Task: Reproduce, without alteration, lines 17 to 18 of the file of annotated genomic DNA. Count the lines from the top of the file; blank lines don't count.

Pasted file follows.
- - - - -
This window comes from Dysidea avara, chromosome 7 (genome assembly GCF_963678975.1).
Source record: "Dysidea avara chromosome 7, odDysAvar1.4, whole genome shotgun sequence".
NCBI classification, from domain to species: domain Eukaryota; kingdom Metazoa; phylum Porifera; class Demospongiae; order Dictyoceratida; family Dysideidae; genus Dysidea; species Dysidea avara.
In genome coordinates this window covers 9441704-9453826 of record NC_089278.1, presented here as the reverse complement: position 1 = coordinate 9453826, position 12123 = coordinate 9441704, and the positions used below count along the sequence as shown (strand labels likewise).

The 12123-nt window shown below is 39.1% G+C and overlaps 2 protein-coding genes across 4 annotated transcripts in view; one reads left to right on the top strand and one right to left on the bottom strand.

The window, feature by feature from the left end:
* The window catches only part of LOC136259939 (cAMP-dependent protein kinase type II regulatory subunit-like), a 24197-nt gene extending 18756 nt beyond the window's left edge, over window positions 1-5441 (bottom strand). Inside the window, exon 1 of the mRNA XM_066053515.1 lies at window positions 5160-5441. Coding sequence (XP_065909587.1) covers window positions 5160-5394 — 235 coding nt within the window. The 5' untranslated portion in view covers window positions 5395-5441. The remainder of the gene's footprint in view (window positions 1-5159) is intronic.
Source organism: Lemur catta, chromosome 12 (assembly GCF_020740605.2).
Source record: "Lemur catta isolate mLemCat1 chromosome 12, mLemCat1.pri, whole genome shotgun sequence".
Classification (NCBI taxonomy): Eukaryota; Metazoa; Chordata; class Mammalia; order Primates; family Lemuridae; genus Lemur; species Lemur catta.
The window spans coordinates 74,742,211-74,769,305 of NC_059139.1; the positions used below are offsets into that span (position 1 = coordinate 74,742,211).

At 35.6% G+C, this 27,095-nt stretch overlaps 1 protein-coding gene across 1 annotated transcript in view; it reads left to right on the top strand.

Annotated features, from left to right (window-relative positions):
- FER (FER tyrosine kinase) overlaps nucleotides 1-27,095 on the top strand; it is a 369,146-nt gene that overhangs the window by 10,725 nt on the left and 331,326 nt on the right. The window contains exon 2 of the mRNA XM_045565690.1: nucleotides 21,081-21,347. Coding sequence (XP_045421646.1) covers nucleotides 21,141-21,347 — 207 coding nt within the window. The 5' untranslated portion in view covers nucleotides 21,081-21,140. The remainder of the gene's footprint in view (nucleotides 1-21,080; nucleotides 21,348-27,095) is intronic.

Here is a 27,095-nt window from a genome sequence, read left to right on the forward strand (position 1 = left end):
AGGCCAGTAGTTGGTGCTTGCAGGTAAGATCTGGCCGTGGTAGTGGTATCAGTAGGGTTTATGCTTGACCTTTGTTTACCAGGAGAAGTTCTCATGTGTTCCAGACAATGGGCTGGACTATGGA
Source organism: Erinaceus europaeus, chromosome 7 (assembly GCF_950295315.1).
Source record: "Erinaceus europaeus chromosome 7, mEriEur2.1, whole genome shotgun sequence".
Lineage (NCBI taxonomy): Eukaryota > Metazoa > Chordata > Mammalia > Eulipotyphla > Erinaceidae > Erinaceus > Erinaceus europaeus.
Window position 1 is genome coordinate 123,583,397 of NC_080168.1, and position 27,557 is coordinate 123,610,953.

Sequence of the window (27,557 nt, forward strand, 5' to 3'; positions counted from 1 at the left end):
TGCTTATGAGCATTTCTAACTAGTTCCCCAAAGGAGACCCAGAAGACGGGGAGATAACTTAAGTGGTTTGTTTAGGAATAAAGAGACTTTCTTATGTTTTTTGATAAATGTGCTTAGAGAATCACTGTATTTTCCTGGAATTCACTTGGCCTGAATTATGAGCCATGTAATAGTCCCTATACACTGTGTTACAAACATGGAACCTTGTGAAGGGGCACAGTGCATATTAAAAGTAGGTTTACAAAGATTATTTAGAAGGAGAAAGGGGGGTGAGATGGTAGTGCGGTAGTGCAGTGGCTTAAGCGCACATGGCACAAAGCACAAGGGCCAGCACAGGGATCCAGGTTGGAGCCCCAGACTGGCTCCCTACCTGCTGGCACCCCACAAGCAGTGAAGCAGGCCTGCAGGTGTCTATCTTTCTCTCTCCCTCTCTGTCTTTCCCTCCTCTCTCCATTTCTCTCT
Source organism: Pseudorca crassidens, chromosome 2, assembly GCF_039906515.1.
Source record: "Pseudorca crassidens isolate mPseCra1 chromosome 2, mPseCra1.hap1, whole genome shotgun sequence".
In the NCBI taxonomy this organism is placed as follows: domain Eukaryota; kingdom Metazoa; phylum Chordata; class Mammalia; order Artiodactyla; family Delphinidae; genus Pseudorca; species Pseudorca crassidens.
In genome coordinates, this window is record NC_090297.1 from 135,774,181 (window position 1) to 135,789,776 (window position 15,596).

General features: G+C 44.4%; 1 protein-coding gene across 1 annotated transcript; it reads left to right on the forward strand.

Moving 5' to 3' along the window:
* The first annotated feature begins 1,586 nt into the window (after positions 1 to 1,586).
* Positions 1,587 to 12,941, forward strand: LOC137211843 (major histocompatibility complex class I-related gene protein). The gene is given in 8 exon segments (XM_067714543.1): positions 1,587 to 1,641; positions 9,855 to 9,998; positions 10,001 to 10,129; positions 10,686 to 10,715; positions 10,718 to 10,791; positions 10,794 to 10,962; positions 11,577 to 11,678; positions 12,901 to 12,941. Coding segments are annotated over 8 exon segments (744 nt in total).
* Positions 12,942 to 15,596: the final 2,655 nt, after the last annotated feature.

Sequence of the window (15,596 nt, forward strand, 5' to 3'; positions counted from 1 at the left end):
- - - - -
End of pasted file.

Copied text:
Source organism: Erinaceus europaeus, chromosome 7 (assembly GCF_950295315.1).
Source record: "Erinaceus europaeus chromosome 7, mEriEur2.1, whole genome shotgun sequence".